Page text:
The “Student First Aid Station” in Dana Hatter’s office in Life Sciences East is stocked not only with band-aids and ibuprofen, but also with boxes marked “Popcorn” and “Hot Chocolate.”
“I call all of the students I advise my kids,” Hatter joked, “and I basically am a mom 24/7, both at home and here.”
“At college one of my professors said that our past didn’t matter,” Hatter recalled. “We were at an age that you could redesign our future. I took that to heart. Education was the key to changing my life. The College of Arts and Sciences might be the largest college, but we are also very homey.
“I love being in a college setting that helps students reshape their future. This is the time in a person’s life that it doesn’t matter where they came from, it is up to them to change their lives. I love being part of that journey.”
Hatter’s career at Oklahoma State University began nearly 12 years ago in Morrill Hall, where she first worked as an adjunct English professor for six years before accepting a student advisory position.
“I always wanted to be at the collegiate level, and the timing worked out perfectly,” she recalled. “I was really good friends with one of the zoology advisors and I knew how much she loved her job.”
Hatter has been an advisor for the Department of Microbiology and Molecular Genetics and the Department of Plant Biology, Ecology and Evolution for six years now, and won College Arts and Sciences 2018 Advisor of the Year.
“Dana’s heart for advising and mentoring has no limits,” said Tyrrell Conway, Microbiology department head. “She feeds students when they are hungry, gives advice that is perfect whatever the situation, encourages hard work, and teaches the skills that allow students to overcome obstacles and achieve more than they thought they could. Dana makes students feel at home in our program and as a result the number of Microbiology majors has increased 40 percent in the past three years.”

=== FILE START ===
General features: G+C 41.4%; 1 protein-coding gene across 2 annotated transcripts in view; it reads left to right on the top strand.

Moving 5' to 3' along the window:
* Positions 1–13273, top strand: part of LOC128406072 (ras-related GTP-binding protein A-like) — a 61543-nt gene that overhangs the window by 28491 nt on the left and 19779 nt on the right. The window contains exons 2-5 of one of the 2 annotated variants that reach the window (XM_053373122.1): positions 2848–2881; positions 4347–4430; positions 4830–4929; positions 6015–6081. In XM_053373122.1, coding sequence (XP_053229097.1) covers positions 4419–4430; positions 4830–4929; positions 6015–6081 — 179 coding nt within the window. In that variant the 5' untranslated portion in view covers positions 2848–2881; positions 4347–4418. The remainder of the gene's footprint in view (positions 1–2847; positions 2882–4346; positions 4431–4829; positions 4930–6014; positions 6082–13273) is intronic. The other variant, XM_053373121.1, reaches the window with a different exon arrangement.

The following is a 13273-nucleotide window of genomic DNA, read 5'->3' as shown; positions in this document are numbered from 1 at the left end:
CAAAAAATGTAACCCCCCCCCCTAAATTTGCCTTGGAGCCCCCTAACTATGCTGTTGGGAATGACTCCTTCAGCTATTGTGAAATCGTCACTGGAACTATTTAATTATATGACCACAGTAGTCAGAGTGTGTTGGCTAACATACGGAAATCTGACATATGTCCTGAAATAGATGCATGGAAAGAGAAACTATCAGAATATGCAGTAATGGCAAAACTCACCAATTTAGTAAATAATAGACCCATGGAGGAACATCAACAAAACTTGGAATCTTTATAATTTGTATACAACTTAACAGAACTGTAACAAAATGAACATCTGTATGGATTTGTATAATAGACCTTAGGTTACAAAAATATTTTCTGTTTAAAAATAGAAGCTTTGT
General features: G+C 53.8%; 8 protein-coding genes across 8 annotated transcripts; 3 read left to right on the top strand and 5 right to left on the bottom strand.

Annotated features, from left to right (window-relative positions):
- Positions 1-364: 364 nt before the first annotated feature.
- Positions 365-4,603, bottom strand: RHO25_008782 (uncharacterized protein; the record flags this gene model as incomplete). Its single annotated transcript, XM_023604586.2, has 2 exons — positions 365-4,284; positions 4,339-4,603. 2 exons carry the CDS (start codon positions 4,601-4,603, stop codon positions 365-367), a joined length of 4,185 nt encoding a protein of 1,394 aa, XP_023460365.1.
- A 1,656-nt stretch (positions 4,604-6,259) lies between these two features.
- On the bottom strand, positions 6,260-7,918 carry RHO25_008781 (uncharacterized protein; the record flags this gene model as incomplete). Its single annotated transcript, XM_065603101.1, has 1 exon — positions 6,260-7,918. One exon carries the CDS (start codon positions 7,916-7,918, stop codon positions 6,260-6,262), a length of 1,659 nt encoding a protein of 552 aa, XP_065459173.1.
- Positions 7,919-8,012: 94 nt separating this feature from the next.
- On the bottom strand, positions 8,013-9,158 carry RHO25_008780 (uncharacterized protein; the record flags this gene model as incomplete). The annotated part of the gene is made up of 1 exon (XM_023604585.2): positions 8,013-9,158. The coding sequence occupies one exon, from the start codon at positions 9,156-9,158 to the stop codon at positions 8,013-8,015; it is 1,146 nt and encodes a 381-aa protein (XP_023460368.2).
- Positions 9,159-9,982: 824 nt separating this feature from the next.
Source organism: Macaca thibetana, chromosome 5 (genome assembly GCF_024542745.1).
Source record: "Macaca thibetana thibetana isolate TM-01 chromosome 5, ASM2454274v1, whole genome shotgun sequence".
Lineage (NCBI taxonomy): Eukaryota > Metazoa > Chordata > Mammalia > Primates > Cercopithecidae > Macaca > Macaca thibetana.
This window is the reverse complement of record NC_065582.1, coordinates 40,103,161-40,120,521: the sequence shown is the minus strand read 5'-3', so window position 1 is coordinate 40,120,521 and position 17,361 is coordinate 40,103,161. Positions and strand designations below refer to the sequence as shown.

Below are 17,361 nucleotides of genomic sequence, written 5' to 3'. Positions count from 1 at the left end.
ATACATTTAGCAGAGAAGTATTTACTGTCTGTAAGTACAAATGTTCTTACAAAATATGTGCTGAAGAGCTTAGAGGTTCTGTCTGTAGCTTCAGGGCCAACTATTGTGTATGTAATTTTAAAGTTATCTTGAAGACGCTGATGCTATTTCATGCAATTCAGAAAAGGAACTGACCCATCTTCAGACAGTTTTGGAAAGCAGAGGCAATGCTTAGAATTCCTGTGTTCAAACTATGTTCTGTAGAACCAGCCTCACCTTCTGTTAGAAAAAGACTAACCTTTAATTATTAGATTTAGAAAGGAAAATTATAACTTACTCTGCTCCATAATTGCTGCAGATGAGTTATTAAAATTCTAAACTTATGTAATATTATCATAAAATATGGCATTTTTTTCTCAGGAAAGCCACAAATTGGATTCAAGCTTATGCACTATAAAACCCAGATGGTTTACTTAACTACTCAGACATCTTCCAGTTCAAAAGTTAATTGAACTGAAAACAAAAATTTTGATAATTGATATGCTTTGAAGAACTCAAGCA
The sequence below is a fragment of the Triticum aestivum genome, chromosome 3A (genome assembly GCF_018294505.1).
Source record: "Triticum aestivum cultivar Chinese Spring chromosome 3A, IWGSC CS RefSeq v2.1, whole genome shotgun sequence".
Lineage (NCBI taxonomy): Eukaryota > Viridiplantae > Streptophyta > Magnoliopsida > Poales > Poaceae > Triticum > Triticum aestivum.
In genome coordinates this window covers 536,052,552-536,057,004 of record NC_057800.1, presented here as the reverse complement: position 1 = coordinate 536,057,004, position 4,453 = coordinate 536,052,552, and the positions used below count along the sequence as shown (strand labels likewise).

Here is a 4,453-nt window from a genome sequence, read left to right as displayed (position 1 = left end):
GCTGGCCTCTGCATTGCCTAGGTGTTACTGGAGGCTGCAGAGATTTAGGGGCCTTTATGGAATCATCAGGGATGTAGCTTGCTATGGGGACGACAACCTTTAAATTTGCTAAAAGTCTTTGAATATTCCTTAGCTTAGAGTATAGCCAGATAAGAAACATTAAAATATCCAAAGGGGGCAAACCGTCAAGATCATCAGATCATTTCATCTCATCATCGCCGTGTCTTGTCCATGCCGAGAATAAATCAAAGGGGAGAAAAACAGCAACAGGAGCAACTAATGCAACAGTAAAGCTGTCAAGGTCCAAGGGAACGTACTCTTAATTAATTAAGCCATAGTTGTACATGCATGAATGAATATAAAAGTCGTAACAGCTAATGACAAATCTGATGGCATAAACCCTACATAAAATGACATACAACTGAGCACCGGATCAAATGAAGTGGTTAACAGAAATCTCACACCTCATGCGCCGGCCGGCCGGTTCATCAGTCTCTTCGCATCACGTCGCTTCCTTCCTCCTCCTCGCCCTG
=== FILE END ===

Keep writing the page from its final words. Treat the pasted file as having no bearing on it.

“Dana is the most caring and involved advisor that I have met at OSU,” said Andrew Doust, Plant Biology department head. “She constantly tries to interpret what students want and need, from a four-year plan to get into law school to a candy bar to get through the day. She has been incredibly helpful to OSU – Plant Biology in turning students on to the wonder and practical career advantages of plant biology. There is no doubt that she is totally committed to the welfare and success of her students – and it is clear that they love and appreciate her.”
Hatter’s favorite thing about OSU is that it truly lives the land-grant mission.
“I know that sounds so cliché, but OSU is very service-oriented,” Hatter said. “Working at a college can feel very much like selling used cars, but OSU really works to help the kids find out what they want, and put the good of the students first. The exciting thing about my students being science majors is that many of the jobs they’re training for haven’t even been created yet.”
Five years ago, Hatter’s health took a turn for the worst. The medical diagnosis was grim.
“Even the Mayo Clinic could only rule out illnesses, but couldn’t pinpoint why my body was shutting down,” Hatter said. “Luckily, my eye doctor and dentist worked closely with my primary care physician. They all recommended I try OMRF. I was in a very difficult place, wondering if I really was where I needed to be. And then the universe comes along and says, ‘Yes, absolutely.’”
One of Hatter’s students, Nicolas Means, had just graduated and gotten into a Ph.D. program at the OU Health Sciences Center.
“It is interesting because I really wanted to do medical research when I got to grad school and OUHSC was a great fit for me to accomplish this while staying semi-close to home,” Means said. “Because OUHSC and OMRF (the Oklahoma Medical Research Foundation) have such a great relationship, the two institutions allow for graduate students to try labs at OMRF, which has a world-renowned autoimmunity clinic, including research with Sjogren’s Syndrome.”
Means and Hatter reconnected at a Microbiology lunch reunion during Homecoming, and he told her about the exciting research he had been doing for Sjogren’s Syndrome.
“My jaw just hit the floor because I had just been diagnosed with Sjogren’s Syndrome,” Hatter recalled. “And after we talked for a little bit longer, it hit us that it was his lab that had been instrumental in my diagnosis. Ever since then, I’ve been on a correct medical path and made a full recovery. One of my ‘kids’ has been instrumental at literally saving my life.”
With her youngest daughter starting as a freshman at OSU this semester, Hatter has full confidence in her “kids,” biological and academic.
“It just fills me with mommy pride: I believe in OSU students, and I know and have seen first-hand that our students can hang with the big dogs in any field into which they go.”